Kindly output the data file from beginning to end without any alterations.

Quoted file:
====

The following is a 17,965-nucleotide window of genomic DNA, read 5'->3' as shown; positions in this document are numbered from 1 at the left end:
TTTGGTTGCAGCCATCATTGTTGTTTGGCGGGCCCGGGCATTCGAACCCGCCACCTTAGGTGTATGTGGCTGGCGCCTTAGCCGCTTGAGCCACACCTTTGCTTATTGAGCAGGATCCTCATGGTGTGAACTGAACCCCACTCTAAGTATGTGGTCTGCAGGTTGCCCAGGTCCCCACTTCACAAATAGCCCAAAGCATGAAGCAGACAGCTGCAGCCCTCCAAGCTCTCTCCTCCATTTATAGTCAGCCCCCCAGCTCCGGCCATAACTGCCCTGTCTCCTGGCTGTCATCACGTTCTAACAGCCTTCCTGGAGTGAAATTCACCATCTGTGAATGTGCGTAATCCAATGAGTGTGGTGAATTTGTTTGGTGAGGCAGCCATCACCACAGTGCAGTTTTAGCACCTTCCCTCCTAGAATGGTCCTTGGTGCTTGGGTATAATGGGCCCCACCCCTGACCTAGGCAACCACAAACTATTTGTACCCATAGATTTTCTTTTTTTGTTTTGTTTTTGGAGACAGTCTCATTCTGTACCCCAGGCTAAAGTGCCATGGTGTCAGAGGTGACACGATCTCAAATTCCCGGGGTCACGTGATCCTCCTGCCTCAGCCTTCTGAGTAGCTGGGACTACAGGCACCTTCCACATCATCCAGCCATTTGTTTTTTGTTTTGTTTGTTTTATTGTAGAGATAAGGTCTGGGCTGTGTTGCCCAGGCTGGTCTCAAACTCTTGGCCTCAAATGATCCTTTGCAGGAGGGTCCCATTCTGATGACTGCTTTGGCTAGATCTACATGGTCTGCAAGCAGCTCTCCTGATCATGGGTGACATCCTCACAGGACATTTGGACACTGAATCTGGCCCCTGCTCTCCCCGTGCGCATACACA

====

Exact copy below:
The following is a 17,965-nucleotide window of genomic DNA, read 5'->3' as shown; positions in this document are numbered from 1 at the left end:
TTTGGTTGCAGCCATCATTGTTGTTTGGCGGGCCCGGGCATTCGAACCCGCCACCTTAGGTGTATGTGGCTGGCGCCTTAGCCGCTTGAGCCACACCTTTGCTTATTGAGCAGGATCCTCATGGTGTGAACTGAACCCCACTCTAAGTATGTGGTCTGCAGGTTGCCCAGGTCCCCACTTCACAAATAGCCCAAAGCATGAAGCAGACAGCTGCAGCCCTCCAAGCTCTCTCCTCCATTTATAGTCAGCCCCCCAGCTCCGGCCATAACTGCCCTGTCTCCTGGCTGTCATCACGTTCTAACAGCCTTCCTGGAGTGAAATTCACCATCTGTGAATGTGCGTAATCCAATGAGTGTGGTGAATTTGTTTGGTGAGGCAGCCATCACCACAGTGCAGTTTTAGCACCTTCCCTCCTAGAATGGTCCTTGGTGCTTGGGTATAATGGGCCCCACCCCTGACCTAGGCAACCACAAACTATTTGTACCCATAGATTTTCTTTTTTTGTTTTGTTTTTGGAGACAGTCTCATTCTGTACCCCAGGCTAAAGTGCCATGGTGTCAGAGGTGACACGATCTCAAATTCCCGGGGTCACGTGATCCTCCTGCCTCAGCCTTCTGAGTAGCTGGGACTACAGGCACCTTCCACATCATCCAGCCATTTGTTTTTTGTTTTGTTTGTTTTATTGTAGAGATAAGGTCTGGGCTGTGTTGCCCAGGCTGGTCTCAAACTCTTGGCCTCAAATGATCCTTTGCAGGAGGGTCCCATTCTGATGACTGCTTTGGCTAGATCTACATGGTCTGCAAGCAGCTCTCCTGATCATGGGTGACATCCTCACAGGACATTTGGACACTGAATCTGGCCCCTGCTCTCCCCGTGCGCATACACA